After Tom Petrie was married and was looking for a place to start a cattle grazing property, he went into the area we now know as Petrie. He was accompanied by Dal-ngang; the son of Aboriginal elder Dalapai he had known since childhood. One of the first things he noticed about the local North Pine Aborigines was the smallpox scars on their bodies, and the fact that there were few old people. Disease had taken its toll. Tom chose a site for his homestead, which he named ‘Murrumba' meaning good. An area on the river nearby was called ‘Mandin' meaning fishing nets, as this was a popular local fishing place.

Closer to the Moreton Bay settlement the main camping ground for the Duke of York Clan was the gully through Victoria Park and the Brisbane Exhibition Grounds. This campsite was known as Barrambin. Another popular campsite was Buyuba at Newmarket near Bancroft Park on Enoggera Creek. Enoggera is derived from the word Yowoggera which means corroboree. A burial ground also existed there.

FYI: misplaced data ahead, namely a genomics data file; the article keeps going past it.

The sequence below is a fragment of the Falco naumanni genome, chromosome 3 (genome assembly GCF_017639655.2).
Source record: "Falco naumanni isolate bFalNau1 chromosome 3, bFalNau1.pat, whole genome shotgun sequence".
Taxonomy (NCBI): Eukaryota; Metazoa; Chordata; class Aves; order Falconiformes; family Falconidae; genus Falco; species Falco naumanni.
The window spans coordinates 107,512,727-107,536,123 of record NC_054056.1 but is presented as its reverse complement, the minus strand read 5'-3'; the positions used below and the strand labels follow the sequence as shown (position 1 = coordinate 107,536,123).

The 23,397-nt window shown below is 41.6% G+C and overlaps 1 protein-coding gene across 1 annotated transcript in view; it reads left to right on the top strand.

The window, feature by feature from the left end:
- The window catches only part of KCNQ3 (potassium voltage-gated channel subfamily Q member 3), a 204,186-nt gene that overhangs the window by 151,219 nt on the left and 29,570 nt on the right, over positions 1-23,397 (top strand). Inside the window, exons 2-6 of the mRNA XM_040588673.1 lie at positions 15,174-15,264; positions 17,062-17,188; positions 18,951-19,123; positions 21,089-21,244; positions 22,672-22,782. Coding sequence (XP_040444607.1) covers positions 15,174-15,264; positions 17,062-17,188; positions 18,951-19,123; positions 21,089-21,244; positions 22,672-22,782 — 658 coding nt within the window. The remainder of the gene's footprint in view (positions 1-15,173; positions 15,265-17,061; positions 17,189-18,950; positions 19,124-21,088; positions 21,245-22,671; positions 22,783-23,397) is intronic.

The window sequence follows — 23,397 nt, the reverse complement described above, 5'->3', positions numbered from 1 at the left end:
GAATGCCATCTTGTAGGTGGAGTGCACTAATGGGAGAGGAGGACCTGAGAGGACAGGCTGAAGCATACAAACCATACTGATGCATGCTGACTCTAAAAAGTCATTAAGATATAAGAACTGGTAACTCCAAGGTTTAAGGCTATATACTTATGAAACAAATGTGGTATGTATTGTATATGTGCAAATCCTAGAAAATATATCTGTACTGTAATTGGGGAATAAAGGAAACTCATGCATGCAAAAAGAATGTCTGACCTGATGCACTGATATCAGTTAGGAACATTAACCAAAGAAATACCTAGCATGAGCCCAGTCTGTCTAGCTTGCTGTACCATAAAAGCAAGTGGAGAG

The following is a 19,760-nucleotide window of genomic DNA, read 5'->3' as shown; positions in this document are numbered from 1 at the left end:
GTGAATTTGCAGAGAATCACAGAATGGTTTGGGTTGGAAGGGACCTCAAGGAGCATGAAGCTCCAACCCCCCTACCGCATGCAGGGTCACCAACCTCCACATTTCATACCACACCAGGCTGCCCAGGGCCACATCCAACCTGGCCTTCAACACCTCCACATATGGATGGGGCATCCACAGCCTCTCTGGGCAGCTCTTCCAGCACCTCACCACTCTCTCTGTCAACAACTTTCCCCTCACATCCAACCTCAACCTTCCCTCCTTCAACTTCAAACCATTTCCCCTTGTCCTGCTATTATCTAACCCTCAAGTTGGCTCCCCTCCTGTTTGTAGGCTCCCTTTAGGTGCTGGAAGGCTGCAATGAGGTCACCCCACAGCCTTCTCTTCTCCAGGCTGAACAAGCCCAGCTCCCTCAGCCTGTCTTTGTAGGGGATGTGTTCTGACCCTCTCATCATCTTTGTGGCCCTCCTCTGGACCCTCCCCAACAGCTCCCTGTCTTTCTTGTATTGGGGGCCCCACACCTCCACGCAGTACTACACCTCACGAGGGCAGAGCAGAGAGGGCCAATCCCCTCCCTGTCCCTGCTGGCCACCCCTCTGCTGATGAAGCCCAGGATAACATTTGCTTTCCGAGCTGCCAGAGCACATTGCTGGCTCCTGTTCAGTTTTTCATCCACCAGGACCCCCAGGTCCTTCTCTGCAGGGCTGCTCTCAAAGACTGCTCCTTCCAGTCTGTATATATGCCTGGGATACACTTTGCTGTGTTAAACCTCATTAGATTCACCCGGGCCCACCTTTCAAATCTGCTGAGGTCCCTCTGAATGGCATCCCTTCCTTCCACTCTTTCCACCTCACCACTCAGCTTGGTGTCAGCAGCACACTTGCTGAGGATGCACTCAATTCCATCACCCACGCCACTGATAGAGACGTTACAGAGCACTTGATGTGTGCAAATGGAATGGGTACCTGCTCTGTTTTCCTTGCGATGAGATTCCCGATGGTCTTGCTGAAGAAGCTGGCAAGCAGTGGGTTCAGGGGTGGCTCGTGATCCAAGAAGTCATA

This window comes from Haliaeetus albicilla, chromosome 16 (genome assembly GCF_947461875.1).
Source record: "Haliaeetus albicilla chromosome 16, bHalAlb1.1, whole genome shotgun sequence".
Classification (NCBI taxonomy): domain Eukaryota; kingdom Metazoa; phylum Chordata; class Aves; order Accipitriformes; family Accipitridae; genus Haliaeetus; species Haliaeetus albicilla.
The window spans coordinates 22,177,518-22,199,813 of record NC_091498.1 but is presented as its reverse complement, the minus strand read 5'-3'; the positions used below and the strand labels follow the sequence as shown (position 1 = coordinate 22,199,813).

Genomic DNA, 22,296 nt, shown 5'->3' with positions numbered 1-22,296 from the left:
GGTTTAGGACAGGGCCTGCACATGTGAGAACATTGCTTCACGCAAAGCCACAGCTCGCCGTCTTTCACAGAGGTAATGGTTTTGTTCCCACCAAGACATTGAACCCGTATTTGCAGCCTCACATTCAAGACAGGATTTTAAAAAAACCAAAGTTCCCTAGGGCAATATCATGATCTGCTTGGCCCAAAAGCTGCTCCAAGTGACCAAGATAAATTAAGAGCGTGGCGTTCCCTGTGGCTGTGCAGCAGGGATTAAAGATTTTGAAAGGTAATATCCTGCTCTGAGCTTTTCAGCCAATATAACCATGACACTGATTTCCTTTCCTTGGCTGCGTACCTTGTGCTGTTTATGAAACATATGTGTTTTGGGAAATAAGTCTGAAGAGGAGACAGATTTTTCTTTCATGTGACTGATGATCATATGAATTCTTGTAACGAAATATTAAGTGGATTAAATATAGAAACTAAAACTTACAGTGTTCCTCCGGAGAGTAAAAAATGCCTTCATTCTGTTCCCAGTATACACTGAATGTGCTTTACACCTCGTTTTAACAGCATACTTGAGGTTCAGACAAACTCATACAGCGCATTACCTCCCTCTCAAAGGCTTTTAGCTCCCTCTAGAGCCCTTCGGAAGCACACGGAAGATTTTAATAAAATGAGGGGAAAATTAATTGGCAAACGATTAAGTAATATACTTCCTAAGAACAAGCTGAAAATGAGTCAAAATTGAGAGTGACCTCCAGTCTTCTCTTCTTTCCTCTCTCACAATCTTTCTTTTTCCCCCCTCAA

Urban development
The area of Chermside was originally named Downfall Creek. When the first school in the area opened in 1900, the teacher James Youatt disliked the name so much that he suggested renaming the school 'Chermside' after the newly appointed governor of Queensland. The name Chermside was formalised in 1903. Although the earliest land sales were held in 1865, the area remained devoted to farming until early in the twentieth century. The first urban subdivisions were offered for sale at the turn of the century on either side of the old shopping centre on Gympie Road.